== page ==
Tim Brown, a British-born former professional soccer player from New Zealand, noticed an opportunity in the footwear market for minimalist, nonperformance sneakers. So he reinvented a simple lace-up tennis shoe in soft New Zealand wool and launched a Kickstarter campaign in 2014 that quickly raised $120,000.
An investment round a year later attracted an additional $2.25 million, with contributions from Jeff Raider and David Gilboa, co-founders of affordable eyewear brand Warby Parker.
By then, Brown had partnered with Joey Zwillinger, a business-savvy friend working in the biotech industry. He also upgraded the shoes with a super-fine merino wool spun into fabric by the 153-year-old Italian woolen mill Reda, which supplies to luxury brands, including Tom Ford and Giorgio Armani.
“There’s this evolution in branding,” Brown said during a recent interview. “When you look back at Ralph Lauren and Tommy Hilfiger, they were all about logos and marks and almost an emblem of a lifestyle. I think the new types of brands, the Everlanes and the Warby Parkers [and us], don’t have overt markings. We’re more about community and story and product innovation.”
In March 2016, the direct-to-consumer, San Francisco-based Allbirds brand officially debuted with its Runner style ($95, www.allbirds.com). (The label’s men’s and women’s shoes are manufactured in South Korea.) Months later, another round of funding brought in $7.25 million from Maveron, a fund backed by former Starbucks chief executive Howard Schultz.
Now the business is dipping its toes into bricks-and-mortar spaces. In May, a flagship Allbirds store debuted in San Francisco, and starting today, an Allbirds pop-up shop, in partnership with three Los Angeles brands, will be open in Grand Central Market on Broadway in downtown L.A. through July 31.
Creating a comfort zone
Allbirds’ cozy, machine-washable sneakers, designed to be worn without socks, have been donned by Ryan Gosling, Emma Watson, Matthew McConaughey and wife Camila Alves and others. Affordable and devoid of branding hoopla, the shoes appear to beg for a label such as “normcore,” the style lexicon referencing generic-looking basics with hipster appeal.
“There’s always a bunch of buzz- and trend-words around the narrative of a new style emerging,” said Brown, who lives in San Francisco. “ ‘Anonymous luxury’ and ‘athleisure’ are others, but I think what’s going on is something greater. It’s a fundamental shift in the way that we work and the way that we play, and comfort is the big driver. You no longer have workwear and homewear. You have stuff you wear all the time.”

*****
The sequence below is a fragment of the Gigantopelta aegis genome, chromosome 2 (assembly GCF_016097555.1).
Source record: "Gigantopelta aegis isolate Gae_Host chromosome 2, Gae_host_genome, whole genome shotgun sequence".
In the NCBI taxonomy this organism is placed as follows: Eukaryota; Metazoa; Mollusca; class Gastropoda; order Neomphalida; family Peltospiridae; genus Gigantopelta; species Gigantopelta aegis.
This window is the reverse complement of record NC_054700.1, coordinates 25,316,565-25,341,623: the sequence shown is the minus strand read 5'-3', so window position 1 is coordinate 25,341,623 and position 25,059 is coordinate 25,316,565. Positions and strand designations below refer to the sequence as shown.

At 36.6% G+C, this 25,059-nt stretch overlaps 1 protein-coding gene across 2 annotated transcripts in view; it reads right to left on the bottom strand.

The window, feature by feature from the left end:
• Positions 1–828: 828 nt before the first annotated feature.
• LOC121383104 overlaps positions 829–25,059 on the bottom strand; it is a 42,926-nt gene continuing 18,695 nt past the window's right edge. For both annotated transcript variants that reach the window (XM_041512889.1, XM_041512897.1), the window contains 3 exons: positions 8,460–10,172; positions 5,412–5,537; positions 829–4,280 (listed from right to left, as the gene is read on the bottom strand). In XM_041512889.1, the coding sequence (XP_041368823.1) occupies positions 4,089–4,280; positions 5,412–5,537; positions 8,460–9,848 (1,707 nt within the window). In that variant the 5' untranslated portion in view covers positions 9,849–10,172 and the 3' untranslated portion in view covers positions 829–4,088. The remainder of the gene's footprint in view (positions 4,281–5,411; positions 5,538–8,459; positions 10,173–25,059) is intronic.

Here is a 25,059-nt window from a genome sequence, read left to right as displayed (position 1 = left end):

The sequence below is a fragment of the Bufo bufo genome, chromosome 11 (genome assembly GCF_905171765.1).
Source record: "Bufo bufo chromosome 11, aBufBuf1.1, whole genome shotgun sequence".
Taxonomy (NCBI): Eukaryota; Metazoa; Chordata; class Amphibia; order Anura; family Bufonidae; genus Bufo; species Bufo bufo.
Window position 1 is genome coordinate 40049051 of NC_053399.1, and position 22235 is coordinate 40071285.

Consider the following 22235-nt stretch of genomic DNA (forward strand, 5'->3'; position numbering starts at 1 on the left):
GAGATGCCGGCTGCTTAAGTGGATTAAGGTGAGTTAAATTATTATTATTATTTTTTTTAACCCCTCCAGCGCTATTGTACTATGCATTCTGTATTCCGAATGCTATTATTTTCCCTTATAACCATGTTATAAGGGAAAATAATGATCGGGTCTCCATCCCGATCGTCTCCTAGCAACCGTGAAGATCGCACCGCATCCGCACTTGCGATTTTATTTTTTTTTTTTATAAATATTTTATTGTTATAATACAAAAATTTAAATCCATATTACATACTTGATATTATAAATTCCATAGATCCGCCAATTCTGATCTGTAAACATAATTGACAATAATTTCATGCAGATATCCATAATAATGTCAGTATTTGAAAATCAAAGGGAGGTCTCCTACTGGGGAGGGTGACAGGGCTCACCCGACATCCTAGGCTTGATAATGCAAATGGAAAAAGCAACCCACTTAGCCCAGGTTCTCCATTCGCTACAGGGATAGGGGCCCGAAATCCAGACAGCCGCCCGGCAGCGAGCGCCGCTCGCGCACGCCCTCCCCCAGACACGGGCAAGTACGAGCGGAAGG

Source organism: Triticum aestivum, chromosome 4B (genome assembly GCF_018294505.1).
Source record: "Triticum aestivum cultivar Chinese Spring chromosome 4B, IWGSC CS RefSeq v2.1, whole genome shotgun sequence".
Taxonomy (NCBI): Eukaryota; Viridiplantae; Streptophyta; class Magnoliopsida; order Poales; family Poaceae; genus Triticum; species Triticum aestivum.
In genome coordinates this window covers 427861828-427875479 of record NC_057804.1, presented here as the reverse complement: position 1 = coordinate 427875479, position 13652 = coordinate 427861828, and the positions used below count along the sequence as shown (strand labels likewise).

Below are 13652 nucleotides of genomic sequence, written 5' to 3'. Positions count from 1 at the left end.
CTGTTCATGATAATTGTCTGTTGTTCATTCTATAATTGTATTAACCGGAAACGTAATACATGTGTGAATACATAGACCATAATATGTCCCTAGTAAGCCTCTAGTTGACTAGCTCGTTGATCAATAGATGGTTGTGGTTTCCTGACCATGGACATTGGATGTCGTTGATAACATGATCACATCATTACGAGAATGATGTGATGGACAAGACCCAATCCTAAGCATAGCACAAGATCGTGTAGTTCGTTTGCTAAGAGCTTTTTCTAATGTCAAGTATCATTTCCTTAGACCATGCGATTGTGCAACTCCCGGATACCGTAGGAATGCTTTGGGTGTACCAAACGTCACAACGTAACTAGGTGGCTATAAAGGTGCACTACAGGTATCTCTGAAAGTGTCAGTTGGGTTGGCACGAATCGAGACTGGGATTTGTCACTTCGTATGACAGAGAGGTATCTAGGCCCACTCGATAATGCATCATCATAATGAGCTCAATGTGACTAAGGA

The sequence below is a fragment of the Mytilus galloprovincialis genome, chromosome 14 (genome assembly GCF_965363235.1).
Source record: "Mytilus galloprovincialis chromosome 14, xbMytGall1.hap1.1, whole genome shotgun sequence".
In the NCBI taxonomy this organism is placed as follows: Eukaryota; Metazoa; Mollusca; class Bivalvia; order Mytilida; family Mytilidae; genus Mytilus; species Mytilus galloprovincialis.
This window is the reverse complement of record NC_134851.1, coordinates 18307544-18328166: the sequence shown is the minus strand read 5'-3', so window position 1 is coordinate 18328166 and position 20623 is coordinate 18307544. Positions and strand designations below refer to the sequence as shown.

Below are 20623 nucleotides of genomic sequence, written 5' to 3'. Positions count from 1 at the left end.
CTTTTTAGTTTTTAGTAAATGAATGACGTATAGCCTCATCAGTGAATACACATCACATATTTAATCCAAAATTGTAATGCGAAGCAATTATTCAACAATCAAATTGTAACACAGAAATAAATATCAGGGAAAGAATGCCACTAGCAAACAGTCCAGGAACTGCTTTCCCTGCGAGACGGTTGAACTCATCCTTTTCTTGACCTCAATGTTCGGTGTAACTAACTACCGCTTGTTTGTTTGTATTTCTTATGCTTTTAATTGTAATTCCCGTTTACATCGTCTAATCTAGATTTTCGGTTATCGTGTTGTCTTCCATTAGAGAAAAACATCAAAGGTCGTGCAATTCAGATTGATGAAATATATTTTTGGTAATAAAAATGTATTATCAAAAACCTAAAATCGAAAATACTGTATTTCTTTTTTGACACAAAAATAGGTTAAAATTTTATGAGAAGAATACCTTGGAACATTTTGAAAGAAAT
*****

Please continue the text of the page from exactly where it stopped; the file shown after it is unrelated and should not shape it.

Making the L.A. connection
For the Los Angeles pop-up, Allbirds teamed up with P.F. Candle Co., Grand Central Market vendor Wexler’s Deli and wood furniture and accessories business Boyce Studio to create three limited-edition versions of its slip-on Lounger shoe ($95), which debuted in April.
The pop-up will also offer three collaborative products. Allbirds teamed with P.F. Candle Co. on soy candles inspired by lake air, wildflowers and herbs in the Otago region of New Zealand — it’s the area where Allbirds sources its wool — with notes of moss, sweetgrass, vetiver, cedarwood and honey ($18).
The candles are joined by Allbirds and Boyce Studio’s paint-splattered, bleached maple planters ($32) and Allbirds and Wexler’s Deli’s New Zealand Ora king salmon cured with Maori bush herbs (and smoked over Manuka wood) served on a bagel with a side of potato salad or coleslaw ($13).
Brown said Allbirds enjoys working with nonfashion partners. It has had similar pop-up shops in San Francisco (a collaboration with an ice cream brand, floral shop and cafe) and in Wellington, New Zealand (with a craft brewery, chocolate brand and coffee maker). There also are plans for an upcoming location in New York’s SoHo neighborhood this fall.
“Comfort, great design and natural materials are the three things at the core of what Allbirds is all about, and these brands are looking at the world in the same way that we are,” Brown said. “As we look to go into new cities with retail, we love the idea of doing it with businesses that share our values.”